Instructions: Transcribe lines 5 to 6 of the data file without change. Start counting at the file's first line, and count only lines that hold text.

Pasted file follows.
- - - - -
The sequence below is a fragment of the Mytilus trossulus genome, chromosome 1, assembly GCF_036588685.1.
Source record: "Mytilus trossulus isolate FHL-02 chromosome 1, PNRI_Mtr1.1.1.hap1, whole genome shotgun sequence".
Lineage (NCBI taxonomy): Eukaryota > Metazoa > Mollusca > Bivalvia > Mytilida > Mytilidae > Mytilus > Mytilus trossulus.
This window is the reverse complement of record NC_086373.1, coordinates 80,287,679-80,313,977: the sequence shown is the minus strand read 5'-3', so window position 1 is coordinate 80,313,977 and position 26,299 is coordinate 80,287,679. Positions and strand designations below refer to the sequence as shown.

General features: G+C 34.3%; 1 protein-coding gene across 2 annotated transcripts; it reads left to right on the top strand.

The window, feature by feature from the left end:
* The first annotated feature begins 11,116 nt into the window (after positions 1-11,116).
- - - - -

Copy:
General features: G+C 34.3%; 1 protein-coding gene across 2 annotated transcripts; it reads left to right on the top strand.

The window, feature by feature from the left end: